Years ago, talking to a journalist, he speculated on why he had chosen California. Perhaps it was because "it gave me a perfect feeling of estrangement and isolation," which "is part of being alive in the 20th century." That emotion has always been an essential force in his poetry; the ruptures he has experienced, and the tragedies he has witnessed, are lodged in every line, so firmly placed that they easily survive translation into English. His prose writing is equally persuasive. The Captive Mind, published in 1953, analyzes what his preface calls a "stupefying and loathsome phenomenon," the creation of Communist orthodoxy in Eastern Europe. Having outlived its subject, that book deserves to stand beside two works of fiction on the same subject, George Orwell's 1984 and Arthur Koestler's Darkness at Noon.
Milosz has always been anxious to remind us that dictatorship is not mainly a problem for intellectuals. Most of those who suffer are the anonymous, undocumented millions, their lives extinguished almost by whim. A 1960 essay, published in his collection Emperor of the Earth, tells in 14 heart-rending pages the story of Gilbert Brognart, a French teenager who went to Poland on holiday with a Polish friend in the summer of 1939, was caught there by the start of the war, blundered into trouble with the Soviet authorities when he tried to get home by way of the Baltic Republics, and vanished into a Siberian slave-labour camp, dying there 11 years later. His story eventually became known because, wherever he went, he wrote his name and home address on the prison wall.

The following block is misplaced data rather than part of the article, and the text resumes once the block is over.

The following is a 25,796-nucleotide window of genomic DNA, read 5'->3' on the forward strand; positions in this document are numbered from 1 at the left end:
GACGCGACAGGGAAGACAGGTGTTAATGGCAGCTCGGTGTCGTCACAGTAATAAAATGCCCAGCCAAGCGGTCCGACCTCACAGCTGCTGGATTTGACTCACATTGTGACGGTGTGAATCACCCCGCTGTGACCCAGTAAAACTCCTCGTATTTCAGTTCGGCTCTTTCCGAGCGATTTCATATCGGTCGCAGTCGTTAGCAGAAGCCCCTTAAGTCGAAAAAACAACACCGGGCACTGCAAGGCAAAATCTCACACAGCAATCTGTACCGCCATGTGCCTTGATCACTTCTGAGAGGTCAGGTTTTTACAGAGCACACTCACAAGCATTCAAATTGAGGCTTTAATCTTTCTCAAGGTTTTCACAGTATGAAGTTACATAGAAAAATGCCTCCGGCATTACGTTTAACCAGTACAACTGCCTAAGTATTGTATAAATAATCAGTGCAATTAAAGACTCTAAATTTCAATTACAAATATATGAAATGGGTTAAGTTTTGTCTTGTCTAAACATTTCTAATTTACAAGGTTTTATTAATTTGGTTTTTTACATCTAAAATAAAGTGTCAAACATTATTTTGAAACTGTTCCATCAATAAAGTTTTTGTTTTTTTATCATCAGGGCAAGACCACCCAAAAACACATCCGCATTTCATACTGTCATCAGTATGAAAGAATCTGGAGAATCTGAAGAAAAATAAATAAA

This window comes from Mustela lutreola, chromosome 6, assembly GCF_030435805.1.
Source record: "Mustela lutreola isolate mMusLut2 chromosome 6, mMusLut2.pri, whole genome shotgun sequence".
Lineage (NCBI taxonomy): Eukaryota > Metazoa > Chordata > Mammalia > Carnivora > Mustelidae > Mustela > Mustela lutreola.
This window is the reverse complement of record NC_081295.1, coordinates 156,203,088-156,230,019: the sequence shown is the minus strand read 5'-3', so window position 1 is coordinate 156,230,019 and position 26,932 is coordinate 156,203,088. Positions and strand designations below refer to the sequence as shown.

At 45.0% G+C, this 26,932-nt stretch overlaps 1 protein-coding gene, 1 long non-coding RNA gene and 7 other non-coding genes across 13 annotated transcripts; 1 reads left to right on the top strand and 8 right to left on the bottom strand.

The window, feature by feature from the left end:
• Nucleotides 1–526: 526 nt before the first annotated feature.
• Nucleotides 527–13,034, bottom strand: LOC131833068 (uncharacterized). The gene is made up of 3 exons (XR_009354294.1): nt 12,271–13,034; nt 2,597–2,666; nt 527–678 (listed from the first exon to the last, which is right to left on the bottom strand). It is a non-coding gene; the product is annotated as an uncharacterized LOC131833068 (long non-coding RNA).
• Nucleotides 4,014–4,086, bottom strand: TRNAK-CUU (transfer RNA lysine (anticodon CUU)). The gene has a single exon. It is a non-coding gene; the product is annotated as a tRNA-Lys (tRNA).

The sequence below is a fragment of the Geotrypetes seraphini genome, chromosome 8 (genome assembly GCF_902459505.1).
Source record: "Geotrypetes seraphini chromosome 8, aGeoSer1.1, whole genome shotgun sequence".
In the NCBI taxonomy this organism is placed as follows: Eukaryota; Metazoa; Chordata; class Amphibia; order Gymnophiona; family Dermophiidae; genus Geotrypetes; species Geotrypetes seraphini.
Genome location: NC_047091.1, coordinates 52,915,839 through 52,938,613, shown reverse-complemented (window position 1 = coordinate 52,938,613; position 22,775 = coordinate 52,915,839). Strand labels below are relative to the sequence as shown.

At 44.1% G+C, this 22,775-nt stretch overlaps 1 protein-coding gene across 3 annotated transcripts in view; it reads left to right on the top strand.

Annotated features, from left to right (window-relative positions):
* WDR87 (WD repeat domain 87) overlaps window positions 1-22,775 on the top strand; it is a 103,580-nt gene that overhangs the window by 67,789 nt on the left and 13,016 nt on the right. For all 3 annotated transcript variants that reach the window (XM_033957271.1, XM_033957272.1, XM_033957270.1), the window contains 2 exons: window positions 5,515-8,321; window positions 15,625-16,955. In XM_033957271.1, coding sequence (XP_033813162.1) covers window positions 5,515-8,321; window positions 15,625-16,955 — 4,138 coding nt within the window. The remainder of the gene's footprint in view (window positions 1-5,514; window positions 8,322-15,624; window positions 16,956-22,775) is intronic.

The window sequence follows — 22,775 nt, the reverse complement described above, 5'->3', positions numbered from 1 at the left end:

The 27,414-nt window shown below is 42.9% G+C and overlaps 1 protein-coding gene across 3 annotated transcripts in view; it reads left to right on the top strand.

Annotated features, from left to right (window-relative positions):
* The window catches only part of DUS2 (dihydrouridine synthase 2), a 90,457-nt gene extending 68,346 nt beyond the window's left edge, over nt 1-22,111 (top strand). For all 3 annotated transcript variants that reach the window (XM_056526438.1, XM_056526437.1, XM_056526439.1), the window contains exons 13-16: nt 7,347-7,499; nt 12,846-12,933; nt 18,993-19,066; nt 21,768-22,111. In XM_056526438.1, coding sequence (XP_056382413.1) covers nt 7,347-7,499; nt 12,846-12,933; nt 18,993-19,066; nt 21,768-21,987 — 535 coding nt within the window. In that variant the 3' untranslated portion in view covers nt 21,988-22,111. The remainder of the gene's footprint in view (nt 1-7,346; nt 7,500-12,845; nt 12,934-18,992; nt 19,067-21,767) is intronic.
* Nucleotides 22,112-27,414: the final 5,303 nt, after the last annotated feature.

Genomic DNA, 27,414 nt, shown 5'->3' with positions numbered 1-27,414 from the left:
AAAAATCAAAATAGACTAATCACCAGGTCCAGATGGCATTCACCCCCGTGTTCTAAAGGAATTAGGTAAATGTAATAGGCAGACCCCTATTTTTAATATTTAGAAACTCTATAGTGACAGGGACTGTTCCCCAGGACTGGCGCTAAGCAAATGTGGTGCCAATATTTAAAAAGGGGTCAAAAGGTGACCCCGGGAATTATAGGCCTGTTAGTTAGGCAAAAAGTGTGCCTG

Milosz, as much as anyone, has earned the right to pass judgment on his century and, in Road-Side Dog (Farrar, Straus and Giroux), the most striking passages describe the nihilism that has followed the decline of religion and the rise of science. But Road-Side Dog is no formal attempt at a summing up: Its quirky title (referring not only to the dogs encountered on that trip long ago but also to Milosz himself, barking at the passing world from the side of the road) introduces an unclassifiable selection of comments, myths and anecdotes, bits and pieces that have fallen off Milosz's mind. On one level, he's a modest man; on another, he's the sort of writer who believes his notebooks are worth printing -- and, in this case, he's right.
Road-Side Dog reminds us, in its remarkable breadth, that Milosz is a historical phenomenon, whose life in the post-Soviet period has given renewed meaning to the words with which he opened his Nobel acceptance speech in 1980: "My presence here . . . should be an argument for all those who praise life's God-given, marvellously complex unpredictability."